Imagine being a Magistrate or Judge and having to decide cases on a daily basis. It is huge responsibility – making decisions that can have a significant impact on a person’s life.
It goes without saying that you would want to make sure that your decision was right. So what happens if a Judge or Magistrate, after making their decision, thinks they got it wrong?
While unusual, this is precisely what happened in the case of Lamar Griffith.
R v Griffith:
In 2011, Judge David Aston of the Canadian Superior Court of Justice found a defendant, Lamar Griffith, guilty of several gun-related offences and adjourned the case for sentencing.
But by the sentencing date three months later, the Judge changed his mind and decided that the defendant was not guilty.
In acquitting the defendant, the Judge stated:
“On December 21st I concluded that, ‘with the exception of the fingerprint on the gun, any other doubts I have are based on speculation or conjecture rather than any evidence or lack of evidence; I was wrong, I considered the totality of the evidence from the Crown’s perspective, but I did not give equal treatment to the defence perspective. To convict Mr Griffith raises the risk of a grave injustice. The Crown has presented a strong case but I can no longer say in good conscience that I’m sure the gun was in the possession of Mr. Griffith. I must find him not guilty and I’m going to make that change in the verdict.”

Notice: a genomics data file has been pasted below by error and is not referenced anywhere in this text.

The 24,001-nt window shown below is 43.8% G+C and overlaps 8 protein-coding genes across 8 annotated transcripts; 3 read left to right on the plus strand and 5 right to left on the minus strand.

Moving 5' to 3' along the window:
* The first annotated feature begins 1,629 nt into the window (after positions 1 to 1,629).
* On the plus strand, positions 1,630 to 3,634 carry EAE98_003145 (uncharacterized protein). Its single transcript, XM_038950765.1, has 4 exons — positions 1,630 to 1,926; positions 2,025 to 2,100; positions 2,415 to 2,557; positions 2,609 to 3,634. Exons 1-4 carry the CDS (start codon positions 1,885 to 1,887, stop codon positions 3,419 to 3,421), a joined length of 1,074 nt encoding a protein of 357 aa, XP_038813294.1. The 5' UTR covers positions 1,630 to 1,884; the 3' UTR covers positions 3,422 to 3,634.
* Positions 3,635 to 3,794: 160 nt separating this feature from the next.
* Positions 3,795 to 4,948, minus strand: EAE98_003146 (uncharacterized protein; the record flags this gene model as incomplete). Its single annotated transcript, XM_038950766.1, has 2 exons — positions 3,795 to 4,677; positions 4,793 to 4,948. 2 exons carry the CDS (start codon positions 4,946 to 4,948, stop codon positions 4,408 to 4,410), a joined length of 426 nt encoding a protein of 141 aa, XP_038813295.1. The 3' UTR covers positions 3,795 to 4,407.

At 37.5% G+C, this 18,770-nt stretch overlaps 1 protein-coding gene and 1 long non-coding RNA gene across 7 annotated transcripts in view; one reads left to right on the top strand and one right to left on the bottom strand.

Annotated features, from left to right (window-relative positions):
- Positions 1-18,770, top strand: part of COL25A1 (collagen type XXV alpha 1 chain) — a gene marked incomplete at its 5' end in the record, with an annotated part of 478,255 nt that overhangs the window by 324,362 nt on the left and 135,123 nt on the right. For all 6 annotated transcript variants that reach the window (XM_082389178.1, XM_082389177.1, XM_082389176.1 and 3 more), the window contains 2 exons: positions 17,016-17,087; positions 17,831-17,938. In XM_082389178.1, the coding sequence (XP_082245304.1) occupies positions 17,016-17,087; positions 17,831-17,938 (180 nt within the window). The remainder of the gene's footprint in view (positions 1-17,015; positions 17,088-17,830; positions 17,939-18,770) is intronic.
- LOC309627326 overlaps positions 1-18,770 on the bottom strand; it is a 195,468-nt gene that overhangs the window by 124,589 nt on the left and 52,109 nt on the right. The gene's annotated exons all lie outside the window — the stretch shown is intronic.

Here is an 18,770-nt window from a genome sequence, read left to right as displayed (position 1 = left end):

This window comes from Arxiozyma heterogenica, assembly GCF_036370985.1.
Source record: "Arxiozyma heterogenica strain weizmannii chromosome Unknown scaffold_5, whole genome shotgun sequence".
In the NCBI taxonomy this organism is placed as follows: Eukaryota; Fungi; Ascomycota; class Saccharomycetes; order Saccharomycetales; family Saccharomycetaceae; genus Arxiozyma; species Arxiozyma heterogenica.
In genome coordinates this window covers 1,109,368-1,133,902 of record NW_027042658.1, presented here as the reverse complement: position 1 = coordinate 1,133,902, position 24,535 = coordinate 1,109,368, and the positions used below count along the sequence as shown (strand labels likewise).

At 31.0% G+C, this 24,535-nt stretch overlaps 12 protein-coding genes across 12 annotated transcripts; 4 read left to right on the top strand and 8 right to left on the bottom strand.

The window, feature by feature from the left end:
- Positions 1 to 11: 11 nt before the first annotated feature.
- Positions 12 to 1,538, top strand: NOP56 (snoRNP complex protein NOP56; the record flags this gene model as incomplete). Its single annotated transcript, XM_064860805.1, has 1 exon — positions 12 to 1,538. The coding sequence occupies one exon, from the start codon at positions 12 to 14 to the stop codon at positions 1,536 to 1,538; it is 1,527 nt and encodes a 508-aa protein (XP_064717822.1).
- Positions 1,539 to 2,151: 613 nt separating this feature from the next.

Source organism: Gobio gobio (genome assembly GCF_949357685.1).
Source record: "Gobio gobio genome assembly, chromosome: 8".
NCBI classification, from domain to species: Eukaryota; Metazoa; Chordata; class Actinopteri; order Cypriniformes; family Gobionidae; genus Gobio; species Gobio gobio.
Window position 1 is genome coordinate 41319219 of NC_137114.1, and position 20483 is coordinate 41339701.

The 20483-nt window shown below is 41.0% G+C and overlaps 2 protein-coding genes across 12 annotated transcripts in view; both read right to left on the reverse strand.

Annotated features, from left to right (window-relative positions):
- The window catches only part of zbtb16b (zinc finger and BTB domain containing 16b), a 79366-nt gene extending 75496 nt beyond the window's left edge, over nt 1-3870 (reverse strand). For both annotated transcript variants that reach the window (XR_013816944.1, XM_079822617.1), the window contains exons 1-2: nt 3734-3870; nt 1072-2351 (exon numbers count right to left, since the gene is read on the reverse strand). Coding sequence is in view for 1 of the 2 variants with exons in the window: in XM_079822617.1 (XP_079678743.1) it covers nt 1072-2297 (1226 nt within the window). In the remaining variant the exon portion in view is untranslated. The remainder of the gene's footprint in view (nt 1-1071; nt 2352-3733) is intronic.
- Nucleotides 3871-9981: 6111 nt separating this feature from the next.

The prosecution appealed, arguing that the Judge was not allowed to reopen the case in this way. On appeal, the court found that Judges can only change their decisions about guilt in exceptional circumstances; but that this was indeed one of those situations.
The appeal court further found that a judge who did not believe that a defendant was guilty could not be forced to determine the sentence, as this could bring the judicial system into disrepute.
The Power of Character Evidence
Judge Joyce Eubanks of Philadelphia, USA, found a defendant guilty of stealing around $14,000 worth of jewellery. But just a few days later, the Judge changed her mind after reconsidering the evidence of 15 character witnesses who testified on the defendant’s behalf – including a former police commissioner.
The Judge vacated (cancelled) the verdict and found the defendant ‘not guilty.’ But there was a problem – the law of the state was that “the hearing judge has no right, after a finding of guilty, to change his mind… and enter a finding of ‘not guilty.’ “
The original verdict of guilty was therefore reinstated.
Appealing a Decision
There do not appear to be any Australian examples of judges changing their minds after a verdict.. But if you are unhappy with the result in court, you may be able to appeal either the verdict or the sentence.
If your case was dealt with in the Local Court you have the right to appeal to the District Court, which must be done within 28 days, or within 3 months if you have a good reason for the delay.
If you are unhappy about a result of a District or Supreme Court trial or sentence, you can appeal to the Court of Criminal Appeal, and from there, a small number of cases are appealed to the High Court.
If you have questions about appealing your court case, you may wish to contact an experienced criminal defence lawyer for advice about your prospects of success.